One influential strand of inferentialism is Suárez’s (2004, see also 2015; Suárez and Solé 2006). He argues that we should “adopt from the start a deflationary or minimalist attitude and strategy towards the concept of scientific representation” (2004, p. 770). He denies, among others, that similarity or isomorphism can be necessary or sufficient conditions for representation (Suárez 2003). Suárez also does not identify a substantive property relating a model and its target, not even the capacity to draw true conclusions (e.g., the true value of a variable). According to him, one condition for a representation source system A to represent a target system B is that “A allows competent and informed agents to draw specific inferences regarding B” (2004, p. 773).Footnote 3 The normative standards of inferential correctness “are inferential merely, and do not depend on the truth or otherwise of premises or conclusions” (Suárez 2004, fn. 8, see also 2010, fn. 25). Making correct inferences is only a matter of inferential validity, as in deductive validity, not of soundness. Inferential validity, in turn, is determined by the inferential rules that a given epistemic community establishes. Suárez’s deflationism is pragmatic since it puts practice at the centre stage of the representation relation. For him, it is impossible for a notion of representation in an area of science to differ from how representation is actually regulated: “representation in that area, if it is anything at all, is nothing but that practice” (Suárez 2015, p. 38, emphasis in original).

But even if we assume inferentialism provides a successful answer to the ER-Problem, can pragmatic criteria shed light on all issues pertaining to scientific representation? In particular, there are two questions that it is crucial to separate (Chakravartty 2010; see also Contessa 2007, p. 68; Frigg and Nguyen 2017):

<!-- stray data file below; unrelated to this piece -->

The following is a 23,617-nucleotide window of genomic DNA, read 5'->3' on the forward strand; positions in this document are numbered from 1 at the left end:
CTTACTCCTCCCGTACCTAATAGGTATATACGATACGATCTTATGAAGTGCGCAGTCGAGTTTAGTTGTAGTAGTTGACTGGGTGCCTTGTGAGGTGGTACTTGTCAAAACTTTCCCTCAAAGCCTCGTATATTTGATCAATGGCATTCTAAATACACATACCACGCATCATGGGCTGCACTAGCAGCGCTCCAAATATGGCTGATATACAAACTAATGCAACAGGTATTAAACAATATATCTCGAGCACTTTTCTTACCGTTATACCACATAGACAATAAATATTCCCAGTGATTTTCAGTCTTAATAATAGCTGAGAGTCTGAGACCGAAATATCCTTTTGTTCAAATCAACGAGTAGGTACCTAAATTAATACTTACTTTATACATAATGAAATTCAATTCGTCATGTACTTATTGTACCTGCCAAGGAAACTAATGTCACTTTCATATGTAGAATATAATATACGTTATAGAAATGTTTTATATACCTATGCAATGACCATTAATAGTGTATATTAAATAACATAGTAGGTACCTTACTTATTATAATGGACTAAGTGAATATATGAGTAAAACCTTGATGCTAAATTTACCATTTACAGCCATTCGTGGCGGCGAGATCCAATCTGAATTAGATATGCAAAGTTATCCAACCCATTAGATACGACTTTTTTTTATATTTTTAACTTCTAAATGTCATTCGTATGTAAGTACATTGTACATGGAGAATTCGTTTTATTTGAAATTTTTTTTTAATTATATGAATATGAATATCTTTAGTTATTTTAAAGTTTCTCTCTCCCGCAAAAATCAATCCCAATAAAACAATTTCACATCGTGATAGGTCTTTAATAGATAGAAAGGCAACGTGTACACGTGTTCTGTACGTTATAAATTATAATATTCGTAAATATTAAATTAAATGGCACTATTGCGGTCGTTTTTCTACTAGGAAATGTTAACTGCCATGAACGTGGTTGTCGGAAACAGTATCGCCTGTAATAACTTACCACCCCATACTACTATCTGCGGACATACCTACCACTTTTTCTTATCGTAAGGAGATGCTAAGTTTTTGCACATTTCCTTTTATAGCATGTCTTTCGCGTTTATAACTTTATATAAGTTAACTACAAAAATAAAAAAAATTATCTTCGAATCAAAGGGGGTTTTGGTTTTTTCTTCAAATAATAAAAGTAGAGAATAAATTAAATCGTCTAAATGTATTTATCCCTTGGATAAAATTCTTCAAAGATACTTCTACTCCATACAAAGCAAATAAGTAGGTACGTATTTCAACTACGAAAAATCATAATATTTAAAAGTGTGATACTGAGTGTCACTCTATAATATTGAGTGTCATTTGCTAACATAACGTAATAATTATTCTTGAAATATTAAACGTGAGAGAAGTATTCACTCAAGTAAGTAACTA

1. 1.

    What is it to scientifically represent?

  2. 2.

    What makes a scientific representation accurate?

These questions are separate because, as noted above, we need to allow for the possibility of misrepresentation. A representation may be inaccurate, yet still be a representation.Footnote 4 For instance, the Ptolemaic geocentric model is a representation, but an inaccurate one.

Chakravartty (2010) distinguishes between what he calls ‘functional’ and ‘informational’ accounts of representation. Functional accounts focus on the inferential and interpretative practices agents perform using representations of target systems. Therefore, they primarily purport to answer the first question. Informational accounts, on the other hand, focus on the objective relations that obtain between representations and their targets and thus provide solutions to the second question. Functional and informational accounts, Chakravartty argues, should not be opposed to each other. Rather, they are complementary as they illuminate the two sides of the representation coin (see also Contessa 2007).